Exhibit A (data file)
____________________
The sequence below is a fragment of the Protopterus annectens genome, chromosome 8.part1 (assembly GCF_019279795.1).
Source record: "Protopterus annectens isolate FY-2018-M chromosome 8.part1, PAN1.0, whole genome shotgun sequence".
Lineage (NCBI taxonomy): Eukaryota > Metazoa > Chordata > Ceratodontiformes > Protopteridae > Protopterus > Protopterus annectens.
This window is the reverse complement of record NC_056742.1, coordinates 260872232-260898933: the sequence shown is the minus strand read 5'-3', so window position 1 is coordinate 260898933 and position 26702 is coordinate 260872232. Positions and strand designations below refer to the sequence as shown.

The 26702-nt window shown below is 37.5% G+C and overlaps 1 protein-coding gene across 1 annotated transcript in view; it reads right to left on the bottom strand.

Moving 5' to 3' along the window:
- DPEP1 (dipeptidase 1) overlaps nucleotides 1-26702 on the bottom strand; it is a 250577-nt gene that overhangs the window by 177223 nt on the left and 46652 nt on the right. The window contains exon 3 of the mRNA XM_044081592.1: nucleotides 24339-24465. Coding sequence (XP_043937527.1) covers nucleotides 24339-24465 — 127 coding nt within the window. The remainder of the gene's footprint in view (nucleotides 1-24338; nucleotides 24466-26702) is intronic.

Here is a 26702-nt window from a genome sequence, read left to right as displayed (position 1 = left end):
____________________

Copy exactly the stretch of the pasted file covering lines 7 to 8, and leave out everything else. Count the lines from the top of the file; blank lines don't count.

- DPEP1 (dipeptidase 1) overlaps nucleotides 1-26702 on the bottom strand; it is a 250577-nt gene that overhangs the window by 177223 nt on the left and 46652 nt on the right. The window contains exon 3 of the mRNA XM_044081592.1: nucleotides 24339-24465. Coding sequence (XP_043937527.1) covers nucleotides 24339-24465 — 127 coding nt within the window. The remainder of the gene's footprint in view (nucleotides 1-24338; nucleotides 24466-26702) is intronic.

Here is a 26702-nt window from a genome sequence, read left to right as displayed (position 1 = left end):